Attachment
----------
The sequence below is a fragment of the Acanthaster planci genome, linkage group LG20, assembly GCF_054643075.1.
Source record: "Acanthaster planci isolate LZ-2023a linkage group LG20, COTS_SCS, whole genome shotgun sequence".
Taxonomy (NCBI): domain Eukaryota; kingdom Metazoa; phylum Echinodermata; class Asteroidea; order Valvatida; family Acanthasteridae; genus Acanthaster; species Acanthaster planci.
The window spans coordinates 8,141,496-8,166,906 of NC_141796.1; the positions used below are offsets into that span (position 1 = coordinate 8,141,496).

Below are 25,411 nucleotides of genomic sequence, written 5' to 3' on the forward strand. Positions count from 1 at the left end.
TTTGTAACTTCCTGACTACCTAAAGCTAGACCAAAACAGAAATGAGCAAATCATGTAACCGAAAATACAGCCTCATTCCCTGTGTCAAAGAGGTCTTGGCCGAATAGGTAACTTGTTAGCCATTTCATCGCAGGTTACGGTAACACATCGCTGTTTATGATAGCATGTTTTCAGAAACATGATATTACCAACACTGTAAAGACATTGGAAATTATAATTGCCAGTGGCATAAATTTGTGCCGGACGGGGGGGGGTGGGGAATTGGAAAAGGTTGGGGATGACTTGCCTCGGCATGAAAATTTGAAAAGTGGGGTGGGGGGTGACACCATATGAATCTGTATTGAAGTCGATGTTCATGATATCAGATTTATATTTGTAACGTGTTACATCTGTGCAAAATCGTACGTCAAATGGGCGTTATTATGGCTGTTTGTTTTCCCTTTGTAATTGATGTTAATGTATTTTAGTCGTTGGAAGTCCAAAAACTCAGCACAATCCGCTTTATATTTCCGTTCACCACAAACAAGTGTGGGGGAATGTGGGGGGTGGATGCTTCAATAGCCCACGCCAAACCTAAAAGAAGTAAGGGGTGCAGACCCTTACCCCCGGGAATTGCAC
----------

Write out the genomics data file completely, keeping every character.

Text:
The sequence below is a fragment of the Acanthaster planci genome, linkage group LG20, assembly GCF_054643075.1.
Source record: "Acanthaster planci isolate LZ-2023a linkage group LG20, COTS_SCS, whole genome shotgun sequence".
Taxonomy (NCBI): domain Eukaryota; kingdom Metazoa; phylum Echinodermata; class Asteroidea; order Valvatida; family Acanthasteridae; genus Acanthaster; species Acanthaster planci.
The window spans coordinates 8,141,496-8,166,906 of NC_141796.1; the positions used below are offsets into that span (position 1 = coordinate 8,141,496).

Below are 25,411 nucleotides of genomic sequence, written 5' to 3' on the forward strand. Positions count from 1 at the left end.
TTTGTAACTTCCTGACTACCTAAAGCTAGACCAAAACAGAAATGAGCAAATCATGTAACCGAAAATACAGCCTCATTCCCTGTGTCAAAGAGGTCTTGGCCGAATAGGTAACTTGTTAGCCATTTCATCGCAGGTTACGGTAACACATCGCTGTTTATGATAGCATGTTTTCAGAAACATGATATTACCAACACTGTAAAGACATTGGAAATTATAATTGCCAGTGGCATAAATTTGTGCCGGACGGGGGGGGGTGGGGAATTGGAAAAGGTTGGGGATGACTTGCCTCGGCATGAAAATTTGAAAAGTGGGGTGGGGGGTGACACCATATGAATCTGTATTGAAGTCGATGTTCATGATATCAGATTTATATTTGTAACGTGTTACATCTGTGCAAAATCGTACGTCAAATGGGCGTTATTATGGCTGTTTGTTTTCCCTTTGTAATTGATGTTAATGTATTTTAGTCGTTGGAAGTCCAAAAACTCAGCACAATCCGCTTTATATTTCCGTTCACCACAAACAAGTGTGGGGGAATGTGGGGGGTGGATGCTTCAATAGCCCACGCCAAACCTAAAAGAAGTAAGGGGTGCAGACCCTTACCCCCGGGAATTGCAC